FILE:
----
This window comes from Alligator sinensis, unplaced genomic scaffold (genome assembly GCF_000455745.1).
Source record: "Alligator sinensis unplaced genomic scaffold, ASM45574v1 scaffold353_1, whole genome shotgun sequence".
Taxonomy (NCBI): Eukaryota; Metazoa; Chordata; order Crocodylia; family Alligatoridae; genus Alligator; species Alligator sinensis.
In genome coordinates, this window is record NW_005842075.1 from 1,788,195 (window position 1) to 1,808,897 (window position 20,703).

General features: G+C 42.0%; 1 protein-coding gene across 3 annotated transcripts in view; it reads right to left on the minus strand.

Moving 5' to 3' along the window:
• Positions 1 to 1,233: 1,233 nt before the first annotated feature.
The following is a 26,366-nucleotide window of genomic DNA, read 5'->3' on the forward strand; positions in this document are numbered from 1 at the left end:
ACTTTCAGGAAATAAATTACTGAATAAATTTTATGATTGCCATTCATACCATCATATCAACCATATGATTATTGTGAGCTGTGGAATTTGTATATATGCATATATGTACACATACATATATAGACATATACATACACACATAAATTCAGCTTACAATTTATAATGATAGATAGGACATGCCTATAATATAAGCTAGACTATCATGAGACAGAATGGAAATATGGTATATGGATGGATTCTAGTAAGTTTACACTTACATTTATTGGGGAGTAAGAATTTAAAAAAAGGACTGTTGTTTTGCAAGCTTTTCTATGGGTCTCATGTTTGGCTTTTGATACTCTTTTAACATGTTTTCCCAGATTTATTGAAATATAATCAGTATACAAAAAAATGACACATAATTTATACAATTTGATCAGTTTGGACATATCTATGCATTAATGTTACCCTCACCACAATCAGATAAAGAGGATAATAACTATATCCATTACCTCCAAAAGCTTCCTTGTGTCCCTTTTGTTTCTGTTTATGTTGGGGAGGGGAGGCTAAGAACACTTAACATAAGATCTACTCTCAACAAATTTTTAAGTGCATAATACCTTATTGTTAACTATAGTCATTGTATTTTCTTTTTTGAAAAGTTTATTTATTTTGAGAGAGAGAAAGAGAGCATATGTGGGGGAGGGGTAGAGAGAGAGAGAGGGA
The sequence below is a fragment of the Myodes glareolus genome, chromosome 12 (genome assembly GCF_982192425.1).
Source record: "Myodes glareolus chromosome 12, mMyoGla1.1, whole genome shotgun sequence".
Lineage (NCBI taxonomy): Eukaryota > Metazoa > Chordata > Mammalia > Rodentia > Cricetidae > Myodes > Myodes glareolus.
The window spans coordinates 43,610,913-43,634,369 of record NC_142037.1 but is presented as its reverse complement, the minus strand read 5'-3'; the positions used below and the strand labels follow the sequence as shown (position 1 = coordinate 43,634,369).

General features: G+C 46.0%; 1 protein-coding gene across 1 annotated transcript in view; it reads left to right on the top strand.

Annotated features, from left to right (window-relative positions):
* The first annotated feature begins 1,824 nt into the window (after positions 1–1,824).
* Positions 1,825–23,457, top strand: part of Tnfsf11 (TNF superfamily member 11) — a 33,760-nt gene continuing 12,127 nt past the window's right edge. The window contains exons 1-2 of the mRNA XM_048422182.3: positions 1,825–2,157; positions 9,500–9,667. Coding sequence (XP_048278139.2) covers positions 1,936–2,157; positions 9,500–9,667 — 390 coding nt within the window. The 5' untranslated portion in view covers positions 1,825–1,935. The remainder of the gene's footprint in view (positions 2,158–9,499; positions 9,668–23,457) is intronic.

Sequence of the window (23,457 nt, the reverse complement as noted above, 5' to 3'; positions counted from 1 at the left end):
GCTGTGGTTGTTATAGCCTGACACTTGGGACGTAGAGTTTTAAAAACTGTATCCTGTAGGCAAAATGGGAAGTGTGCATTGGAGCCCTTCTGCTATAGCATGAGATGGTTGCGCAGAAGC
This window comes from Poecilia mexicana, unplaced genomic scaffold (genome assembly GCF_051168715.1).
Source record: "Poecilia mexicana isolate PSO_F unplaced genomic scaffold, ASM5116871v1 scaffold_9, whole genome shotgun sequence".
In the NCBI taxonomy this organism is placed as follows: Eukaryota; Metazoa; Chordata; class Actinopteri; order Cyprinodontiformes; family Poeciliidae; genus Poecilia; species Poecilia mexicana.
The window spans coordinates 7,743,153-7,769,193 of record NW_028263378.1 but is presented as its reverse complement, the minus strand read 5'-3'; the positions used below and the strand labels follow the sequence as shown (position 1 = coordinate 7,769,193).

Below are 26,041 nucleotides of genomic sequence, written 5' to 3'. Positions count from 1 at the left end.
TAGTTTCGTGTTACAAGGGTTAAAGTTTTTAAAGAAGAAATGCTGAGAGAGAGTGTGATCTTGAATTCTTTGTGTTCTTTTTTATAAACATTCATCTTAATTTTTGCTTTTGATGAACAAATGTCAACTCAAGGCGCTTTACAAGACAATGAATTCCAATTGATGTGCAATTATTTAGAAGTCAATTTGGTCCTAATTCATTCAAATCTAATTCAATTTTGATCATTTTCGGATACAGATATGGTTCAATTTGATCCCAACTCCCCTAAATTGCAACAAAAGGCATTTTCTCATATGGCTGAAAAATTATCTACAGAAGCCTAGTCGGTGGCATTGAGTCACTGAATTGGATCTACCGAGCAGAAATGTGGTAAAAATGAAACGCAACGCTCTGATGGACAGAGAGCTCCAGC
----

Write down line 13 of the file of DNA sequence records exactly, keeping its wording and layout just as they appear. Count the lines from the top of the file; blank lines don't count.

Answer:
The window spans coordinates 43,610,913-43,634,369 of record NC_142037.1 but is presented as its reverse complement, the minus strand read 5'-3'; the positions used below and the strand labels follow the sequence as shown (position 1 = coordinate 43,634,369).